How to Jump Over the Hidden Hurdle

Version: 1.00.00 - last update: Monday, September 1st, 2014

WINAPI & VFP Internals (Home)

Hiding a PEM in Visual FoxPro makes this feature unavailable for reuse and takes it out of inheritance, right?
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If you've ever wondered what VFP's Scope Resolution Operator really is good for, this is the place to stay!

VFP's Scope Resolution Operator (::)

On the internet, there is not much to read about the obviously orphaned scope resolution operator provided since VFP 3.0. Most comments run out on telling you that it is better today to use VFP's DODEFAULT() function to forward a message to the precursor.

Well, within the calling context of a simple DODEFAULT() they are right, all together!

But, there is more to say about the scope resolution operator than what's written in the help file, or any internet site I reached so far (while searching for already published information dealing with this topic).

This post assumes that you are familiar with what is written about the scope resolution operator in VFP's documentation. At least, you should have a clue what you can do with it, according to its help file entries.

What VFP's Scope Resolution Operator CAN and CAN NOT

Okay, we know, we have to use the class name instead of the instance name when invoking a Scope Resolution Operator Call. Let's assume, we want to invoke a method from one of our classes named "SuperContainer" using VFP's SROC like so:

llOkay = AbstractContainer::GetSecurityHandle(m.lcSecToken, This)

… where AbstractContainer is the name of a parent class somewhere 'above' the current one in the inheritance tree. Let's use the following inheritance pedigree as a basis to ask some questions further below:

Inheritance Example
(click to enlarge)

Can you answer the following questions?

    1. Inside a ClsCnt_CtrolsHost class instance, what class names can be used in a SRO call without raising an exception?
    2. Can you use a different method name on your ancestor class (can you invoke BaseContainer_GUI::Move() for example if such a method would exist)?
    3. Can you use the base class name of your class instance within your SRO invocation (can you invoke Container::Click() for example)?
    4. Can you use class names of other instantiated classes that are not part of your current inheritance pedigree (can you invoke SuperCollection::Add() for example if an instance of that collection-based class would exist in memory)?
    5. Can you use the class name of an descendant class (can you invoke ClsCtrlHost_Toolbar::Dock() for example if such a method would exist)?
    6. Can you invoke protected methods (can you invoke SuperContainer::RegisterItem() for example)?
    7. Can you invoke hidden methods (can you invoke AbstractContainer::GetSecurityHandle() for example)?
    8. Can you invoke method code "beyond" hidden methods (can you invoke _Container::GetSecurityHandle() for example)?
    9. Will the SRO invocation on a parent class trigger any event-bound delegates on your current class instance?
    10. Will a SRO invocation trigger VFP events at all?
    11. Will a SRO invocation cause the execution of DODEFAULT()s?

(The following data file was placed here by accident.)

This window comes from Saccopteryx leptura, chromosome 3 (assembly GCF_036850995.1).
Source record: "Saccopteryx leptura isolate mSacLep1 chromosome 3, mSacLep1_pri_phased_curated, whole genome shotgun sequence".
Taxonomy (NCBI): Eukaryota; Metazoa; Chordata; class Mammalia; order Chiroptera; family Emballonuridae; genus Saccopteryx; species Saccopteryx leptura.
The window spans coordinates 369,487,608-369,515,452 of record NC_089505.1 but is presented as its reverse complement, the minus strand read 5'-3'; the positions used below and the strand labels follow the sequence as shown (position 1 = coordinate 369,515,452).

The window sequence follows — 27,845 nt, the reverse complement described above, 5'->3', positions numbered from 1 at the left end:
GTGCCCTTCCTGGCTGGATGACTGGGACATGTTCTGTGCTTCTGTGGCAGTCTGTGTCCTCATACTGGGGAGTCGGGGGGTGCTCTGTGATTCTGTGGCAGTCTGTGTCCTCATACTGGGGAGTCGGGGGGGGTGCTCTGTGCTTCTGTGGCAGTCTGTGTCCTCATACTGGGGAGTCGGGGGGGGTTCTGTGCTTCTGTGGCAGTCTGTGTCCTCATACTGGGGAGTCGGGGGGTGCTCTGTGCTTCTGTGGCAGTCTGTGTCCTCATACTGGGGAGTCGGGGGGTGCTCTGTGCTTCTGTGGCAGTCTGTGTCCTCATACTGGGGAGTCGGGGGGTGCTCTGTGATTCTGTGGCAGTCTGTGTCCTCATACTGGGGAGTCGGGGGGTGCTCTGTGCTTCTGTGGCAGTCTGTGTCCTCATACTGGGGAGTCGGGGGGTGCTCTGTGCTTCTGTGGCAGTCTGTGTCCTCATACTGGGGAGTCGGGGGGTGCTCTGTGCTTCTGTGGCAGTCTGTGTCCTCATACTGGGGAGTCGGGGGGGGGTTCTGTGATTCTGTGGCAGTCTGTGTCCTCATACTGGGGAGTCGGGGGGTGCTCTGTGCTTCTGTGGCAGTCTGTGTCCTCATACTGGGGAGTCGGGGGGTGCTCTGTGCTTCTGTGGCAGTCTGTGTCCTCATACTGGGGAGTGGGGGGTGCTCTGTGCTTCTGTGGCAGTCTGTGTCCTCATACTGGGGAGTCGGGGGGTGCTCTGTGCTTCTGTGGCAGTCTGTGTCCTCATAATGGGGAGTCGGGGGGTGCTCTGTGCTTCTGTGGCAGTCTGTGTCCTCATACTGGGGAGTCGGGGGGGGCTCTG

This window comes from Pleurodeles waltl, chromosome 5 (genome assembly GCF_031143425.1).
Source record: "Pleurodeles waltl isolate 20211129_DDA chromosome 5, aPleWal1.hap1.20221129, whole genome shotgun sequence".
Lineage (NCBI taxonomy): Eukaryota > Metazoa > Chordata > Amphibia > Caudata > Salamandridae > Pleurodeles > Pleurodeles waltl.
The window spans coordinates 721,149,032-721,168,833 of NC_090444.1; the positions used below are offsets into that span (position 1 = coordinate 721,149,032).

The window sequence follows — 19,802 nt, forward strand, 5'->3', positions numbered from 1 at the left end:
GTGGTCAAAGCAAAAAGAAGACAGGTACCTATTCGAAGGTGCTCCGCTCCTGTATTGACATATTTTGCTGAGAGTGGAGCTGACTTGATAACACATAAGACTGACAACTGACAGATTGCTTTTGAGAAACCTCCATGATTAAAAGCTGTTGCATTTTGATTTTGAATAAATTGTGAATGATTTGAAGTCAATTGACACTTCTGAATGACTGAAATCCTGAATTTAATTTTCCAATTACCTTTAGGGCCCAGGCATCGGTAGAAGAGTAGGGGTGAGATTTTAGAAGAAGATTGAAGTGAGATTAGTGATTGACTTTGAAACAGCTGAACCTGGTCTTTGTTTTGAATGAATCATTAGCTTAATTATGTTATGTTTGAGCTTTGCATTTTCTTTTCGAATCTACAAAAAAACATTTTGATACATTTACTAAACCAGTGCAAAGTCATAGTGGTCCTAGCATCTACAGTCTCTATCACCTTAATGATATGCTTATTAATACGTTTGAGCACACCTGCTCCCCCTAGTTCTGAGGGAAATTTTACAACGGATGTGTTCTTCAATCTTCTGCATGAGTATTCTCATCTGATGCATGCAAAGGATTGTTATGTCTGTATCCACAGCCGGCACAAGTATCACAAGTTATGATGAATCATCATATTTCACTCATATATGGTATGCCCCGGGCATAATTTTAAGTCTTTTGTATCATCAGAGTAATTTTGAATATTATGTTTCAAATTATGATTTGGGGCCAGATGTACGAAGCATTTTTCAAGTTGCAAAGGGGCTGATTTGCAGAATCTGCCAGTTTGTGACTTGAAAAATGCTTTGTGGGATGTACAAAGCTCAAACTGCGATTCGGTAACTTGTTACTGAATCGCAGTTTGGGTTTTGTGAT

12. At what inheritance level then does the DODEFAULT() pipelining start?
    13. Are there any behavioral differences between PRG-based, VCX-based, and Mixed (VCX->PRG-based) classes?
    14. Is it possible to introduce recursion (unwanted, or at will)?

As you can see, there's more about the VFP's Scope Resolution Operator than to think it's almost useless :-) Believe me, if you do know all about it, you will get one good new idea after the other how to employ Scope Resolution Operator Calls in unusual ways to solve unusual problems…

Ending for today…

One thing I would never do, even not in my wildest dreams, is to use the Scope Resolution Operator instead of a DODEFAULT(), at least in cases where a 'simple' DODEFAULT() is sufficient! The way I'm primarily using Scope Resolution Operator invocations is using them indirectly, like so:

lcRetVal = Evaluate(laAnchestors[3]+"::"+m.lcFeatureName+"()")

where the local laAnchestors array was filled using one of VFP's reflection-related function, like so:

= ACLASS(laAnchestors, This).

<to be continued…>

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  1. I'm guessing that this coincides with the other post in this section on "unknown types." My guess is that you're using the scope resolution operator to access instance level code of object arrays...

    I like to look at your teaser posts and see if I can figure out what you're going to post later.

    On a related subject: I can't wait for you to finish this post on the the scope resolution operator and your other post on the type-agnostic class methods. (Which I'm assuming are due to object arrays)

    I look forward to these posts, they can't come fast enough!


  2. @TRH: Hi, thank you for your comment! You said: "My guess is that you're using the scope resolution operator to access instance level code of object arrays..."

    Well, VFP's Scope Resolution Operator (::) CANNOT be used to access INSTANCE LEVEL CODE (invoke methods of the current object), but only any ANCHESTOR CLASS LEVEL CODE the current class instance is inheriting from. That anchestor class code then gets executed WITHIN the MEMORY CONTEXT of the current class instance!

    BTW: What exactly do you mean with "to access instance level code of object arrays..."? Sounds a little bit too "blurred" to me:-)